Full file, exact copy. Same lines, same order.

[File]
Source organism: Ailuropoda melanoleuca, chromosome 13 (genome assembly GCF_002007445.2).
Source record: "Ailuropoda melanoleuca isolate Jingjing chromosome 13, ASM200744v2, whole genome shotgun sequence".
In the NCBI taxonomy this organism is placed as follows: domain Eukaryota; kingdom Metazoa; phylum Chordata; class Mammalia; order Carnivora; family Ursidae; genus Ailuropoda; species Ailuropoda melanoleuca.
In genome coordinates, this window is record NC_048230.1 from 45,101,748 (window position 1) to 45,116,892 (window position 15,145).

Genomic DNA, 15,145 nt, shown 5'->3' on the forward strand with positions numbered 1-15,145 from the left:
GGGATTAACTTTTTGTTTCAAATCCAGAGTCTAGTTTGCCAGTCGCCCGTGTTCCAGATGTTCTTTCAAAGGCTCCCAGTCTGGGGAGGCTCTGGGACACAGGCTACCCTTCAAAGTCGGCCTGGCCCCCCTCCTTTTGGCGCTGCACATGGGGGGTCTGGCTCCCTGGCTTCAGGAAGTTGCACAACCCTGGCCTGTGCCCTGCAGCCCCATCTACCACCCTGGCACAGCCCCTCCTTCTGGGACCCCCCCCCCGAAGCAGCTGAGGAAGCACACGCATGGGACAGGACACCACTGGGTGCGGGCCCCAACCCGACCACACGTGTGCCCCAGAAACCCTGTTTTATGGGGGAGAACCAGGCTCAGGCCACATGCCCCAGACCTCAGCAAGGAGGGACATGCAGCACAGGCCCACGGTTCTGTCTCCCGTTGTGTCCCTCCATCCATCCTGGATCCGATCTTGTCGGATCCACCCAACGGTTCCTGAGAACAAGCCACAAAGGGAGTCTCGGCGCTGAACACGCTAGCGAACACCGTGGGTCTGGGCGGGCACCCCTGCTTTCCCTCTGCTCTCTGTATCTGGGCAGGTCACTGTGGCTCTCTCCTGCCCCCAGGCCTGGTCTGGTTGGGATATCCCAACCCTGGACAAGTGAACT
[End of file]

Source organism: Ailuropoda melanoleuca, chromosome 13 (genome assembly GCF_002007445.2).
Source record: "Ailuropoda melanoleuca isolate Jingjing chromosome 13, ASM200744v2, whole genome shotgun sequence".
In the NCBI taxonomy this organism is placed as follows: domain Eukaryota; kingdom Metazoa; phylum Chordata; class Mammalia; order Carnivora; family Ursidae; genus Ailuropoda; species Ailuropoda melanoleuca.
In genome coordinates, this window is record NC_048230.1 from 45,101,748 (window position 1) to 45,116,892 (window position 15,145).

Genomic DNA, 15,145 nt, shown 5'->3' on the forward strand with positions numbered 1-15,145 from the left:
GGGATTAACTTTTTGTTTCAAATCCAGAGTCTAGTTTGCCAGTCGCCCGTGTTCCAGATGTTCTTTCAAAGGCTCCCAGTCTGGGGAGGCTCTGGGACACAGGCTACCCTTCAAAGTCGGCCTGGCCCCCCTCCTTTTGGCGCTGCACATGGGGGGTCTGGCTCCCTGGCTTCAGGAAGTTGCACAACCCTGGCCTGTGCCCTGCAGCCCCATCTACCACCCTGGCACAGCCCCTCCTTCTGGGACCCCCCCCCCGAAGCAGCTGAGGAAGCACACGCATGGGACAGGACACCACTGGGTGCGGGCCCCAACCCGACCACACGTGTGCCCCAGAAACCCTGTTTTATGGGGGAGAACCAGGCTCAGGCCACATGCCCCAGACCTCAGCAAGGAGGGACATGCAGCACAGGCCCACGGTTCTGTCTCCCGTTGTGTCCCTCCATCCATCCTGGATCCGATCTTGTCGGATCCACCCAACGGTTCCTGAGAACAAGCCACAAAGGGAGTCTCGGCGCTGAACACGCTAGCGAACACCGTGGGTCTGGGCGGGCACCCCTGCTTTCCCTCTGCTCTCTGTATCTGGGCAGGTCACTGTGGCTCTCTCCTGCCCCCAGGCCTGGTCTGGTTGGGATATCCCAACCCTGGACAAGTGAACT